Massage for herniated discs is a complementary therapy option used by many patients as part of a combined care program for neck or back pain.
Massage is one of the oldest known health practices and provides numerous benefits for patients with a variety of chronic health concerns.
Unfortunately, since massage is a superficial treatment and herniated discs exist deeply in the spinal anatomy, it is logical that bodywork will do nothing to actually cure any disc pathology.
This essay will detail the benefits of using massage to treat disc protrusions, as well as shed light on the limitations of therapy.
Massage therapy is excellent for muscular injuries and soft tissue pain syndromes. It is also a relaxing and therapeutic experience which helps you connect with the therapist and use their energy to enact a positive healing response.
There are many individual types of massage therapy and each provides a unique experience for a client. Some styles concentrate on general muscle work, while others focus on deep tissue treatment. Some styles of massage manipulate the body’s trigger points and others seek to balance chi/qi energy.
There are vigorous and relaxing styles of massage and every herniated disc patient is bound to find a variety which suits their needs and preferences perfectly.
Massage is often most effective when combined with other conservative care methods, such as chiropractic or physical therapy.
Despite all the wonderful characteristics of massage therapy, it is still not an ideal treatment for herniated disc pain. Massage will not resolve disc conditions, nor will it provide relief of neurological symptoms sometimes associated with herniated and degenerated discs.
Massage can be very helpful for patients who have a misdiagnosed disc pain syndrome and are actually suffering from ischemia of the affected spinal region or a chronic muscular pain syndrome.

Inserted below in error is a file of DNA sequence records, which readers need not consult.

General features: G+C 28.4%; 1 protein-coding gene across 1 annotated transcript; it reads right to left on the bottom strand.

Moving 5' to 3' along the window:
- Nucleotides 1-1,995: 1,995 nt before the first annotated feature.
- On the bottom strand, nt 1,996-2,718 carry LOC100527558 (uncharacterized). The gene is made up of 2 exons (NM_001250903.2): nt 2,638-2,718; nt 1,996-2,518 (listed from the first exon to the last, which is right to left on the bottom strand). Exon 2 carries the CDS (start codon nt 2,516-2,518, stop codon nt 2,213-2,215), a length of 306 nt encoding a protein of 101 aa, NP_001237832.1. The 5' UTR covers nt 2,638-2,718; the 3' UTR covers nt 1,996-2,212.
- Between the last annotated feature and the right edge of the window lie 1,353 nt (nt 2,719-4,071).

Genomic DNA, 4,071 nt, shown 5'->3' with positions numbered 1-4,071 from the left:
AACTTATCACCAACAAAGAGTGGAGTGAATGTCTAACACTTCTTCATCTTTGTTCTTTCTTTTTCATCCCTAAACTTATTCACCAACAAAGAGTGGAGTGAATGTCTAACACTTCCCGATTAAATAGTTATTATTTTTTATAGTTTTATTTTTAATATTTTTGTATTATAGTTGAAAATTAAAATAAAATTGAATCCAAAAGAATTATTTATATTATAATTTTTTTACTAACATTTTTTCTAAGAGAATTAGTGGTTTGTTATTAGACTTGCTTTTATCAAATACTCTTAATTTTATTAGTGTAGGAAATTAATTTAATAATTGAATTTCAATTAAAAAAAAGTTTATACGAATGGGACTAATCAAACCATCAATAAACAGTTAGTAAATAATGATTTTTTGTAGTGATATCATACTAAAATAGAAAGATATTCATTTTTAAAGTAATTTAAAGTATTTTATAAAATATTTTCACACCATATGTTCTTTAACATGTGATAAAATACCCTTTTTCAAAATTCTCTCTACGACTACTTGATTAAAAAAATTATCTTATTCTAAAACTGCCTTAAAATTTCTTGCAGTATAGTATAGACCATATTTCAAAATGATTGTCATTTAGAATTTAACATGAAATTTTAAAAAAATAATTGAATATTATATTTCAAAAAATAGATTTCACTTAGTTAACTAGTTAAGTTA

Massage works so well to relieve oxygen deprivation symptoms, since it increases circulation and oxygenation of painful tissues and also encourages the removal of cellular waste products, such as lactic acid.
Many fibromyalgia patients find it to be one of the most beneficial of all therapies, as do patients affected by a variety of idiopathic back and neck pain conditions.
Massage can assist in relieving some pain simply due to the relaxing effects of the experience. Patients who truly suffer from a deep spinal condition, such as structural herniated disc pain, are unlikely to notice considerable symptomatic relief from even the best massage.
Patients who endure muscular back pain, often mistakenly blamed on a herniated disc, will enjoy much better results from manual massage therapy. If this describes your dorsalgia condition, you should consider that your diagnosed disc pain might actually be caused by a completely different source.
I am a huge fan of massage therapy and think it is a great part of a health maintenance program. Massage is a fantastic treat for your body and your soul, but is not the best bet as a herniated disc treatment.
My advice is to find a real cure for your disc symptoms first and enjoy the lasting and therapeutic effects of massage once you are pain-free.
However, regardless of your diagnosis, or the logic of using massage to treat it, one thing is for sure: If massage helps you, no matter how or why, then use it!
There are no risks.
Compared to other forms of pain management, massage is definitely one of the most positive for your overall health and wellness, making it a natural winner.